TaxProf Blog

Editor: Paul L. Caron, Dean
Pepperdine University School of Law

Tuesday, February 18, 2014

The Non-Deductibility of Expenses of Getting a J.D. Degree

Philip Rukosuev, The Non-Deductibility of Juris Doctorate Degree Expenses Under Treasury Regulation 1.162-5, Ill Bus. L.J. (2013):

[I]n cases where concrete educational and examination requirements to become legally eligible to practice in a field must be met, the courts apply an objective approach to determine the deductibility of such expenses. The facts and circumstances of each case are not considered, rather, courts simply disallow a deduction exclusively because the education objectively qualifies the taxpayer in a new trade or business. Thus, the expense of obtaining a JD degree is never deductible under the present-day regulation since an individual may only practice in the legal profession by obtaining the compulsory education and passing the requisite bar examination.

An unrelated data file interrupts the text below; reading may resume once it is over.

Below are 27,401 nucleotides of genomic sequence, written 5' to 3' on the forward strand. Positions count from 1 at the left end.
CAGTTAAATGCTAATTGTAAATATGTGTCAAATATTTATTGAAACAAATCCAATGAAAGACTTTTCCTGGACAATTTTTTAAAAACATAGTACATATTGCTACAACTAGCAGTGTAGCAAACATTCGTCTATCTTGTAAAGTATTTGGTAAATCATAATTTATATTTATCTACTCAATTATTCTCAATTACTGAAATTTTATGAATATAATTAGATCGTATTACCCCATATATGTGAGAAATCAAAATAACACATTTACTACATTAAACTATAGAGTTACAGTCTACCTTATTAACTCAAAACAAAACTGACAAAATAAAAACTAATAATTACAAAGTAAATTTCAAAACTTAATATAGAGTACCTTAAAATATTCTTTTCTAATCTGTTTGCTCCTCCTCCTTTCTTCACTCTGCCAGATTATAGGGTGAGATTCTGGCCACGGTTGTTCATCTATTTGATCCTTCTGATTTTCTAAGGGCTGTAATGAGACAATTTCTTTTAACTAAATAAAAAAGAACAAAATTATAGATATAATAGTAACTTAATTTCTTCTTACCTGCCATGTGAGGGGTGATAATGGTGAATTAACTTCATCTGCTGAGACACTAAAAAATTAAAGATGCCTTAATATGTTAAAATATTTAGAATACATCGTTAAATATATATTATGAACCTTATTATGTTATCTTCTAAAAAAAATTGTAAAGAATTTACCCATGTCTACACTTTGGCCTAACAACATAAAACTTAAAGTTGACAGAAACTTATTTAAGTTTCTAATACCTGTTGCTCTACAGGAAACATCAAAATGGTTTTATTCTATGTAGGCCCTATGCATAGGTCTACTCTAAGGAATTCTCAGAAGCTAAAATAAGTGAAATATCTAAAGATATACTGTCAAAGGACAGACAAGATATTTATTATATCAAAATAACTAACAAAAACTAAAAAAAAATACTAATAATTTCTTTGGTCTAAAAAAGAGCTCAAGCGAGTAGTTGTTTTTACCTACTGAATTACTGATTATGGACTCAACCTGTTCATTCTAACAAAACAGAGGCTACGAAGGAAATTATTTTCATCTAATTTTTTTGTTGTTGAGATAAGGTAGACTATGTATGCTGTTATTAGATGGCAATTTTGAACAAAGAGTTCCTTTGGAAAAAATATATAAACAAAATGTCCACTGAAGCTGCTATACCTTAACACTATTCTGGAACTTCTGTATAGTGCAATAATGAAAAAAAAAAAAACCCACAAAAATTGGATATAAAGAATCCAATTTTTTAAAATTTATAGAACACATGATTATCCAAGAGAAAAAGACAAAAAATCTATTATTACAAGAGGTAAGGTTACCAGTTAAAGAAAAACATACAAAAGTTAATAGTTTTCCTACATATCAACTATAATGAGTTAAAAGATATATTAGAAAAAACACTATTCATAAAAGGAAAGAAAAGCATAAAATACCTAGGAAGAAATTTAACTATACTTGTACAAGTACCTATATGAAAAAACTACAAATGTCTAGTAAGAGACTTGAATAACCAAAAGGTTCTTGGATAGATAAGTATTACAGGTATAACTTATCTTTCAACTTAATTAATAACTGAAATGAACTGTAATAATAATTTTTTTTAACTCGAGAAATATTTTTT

(Hat Tip: José Gabilondo.)

Legal Education, Scholarship, Tax | Permalink


Professor Rukosuev is incorrect. J.D. tuition dollars are deductible, but only if you itemize and complete Form 4684, subject to the 10 percent threshold.

(Ha! Casualty and theft losses, get it? Tax and scamblog humor.)

Posted by: Modest Proposal | Feb 18, 2014 12:17:04 PM

In contrast, getting a LLM after you have the JD is deductible, since you are not entering a new field, but getting additional credentials for your current field.

Posted by: Robert Gould | Feb 19, 2014 5:56:48 AM

And how is this different from business start-up expenses that can be amortized?

Posted by: Bob Kamman | Feb 19, 2014 11:03:07 AM

Maybe someone who qualifies for the NY bar by undergoing one year of law school then four years of apprenticeship could later deduct tuition for completing the JD after bar admission? Would it matter whether they complete the JD within the 7-year window specified the ABA or beyond it? What if they start the degree all over again, after the 7-year window, to have a more transferable credential across states?

Posted by: Jimmy Kaplowitz | Feb 22, 2014 6:23:21 PM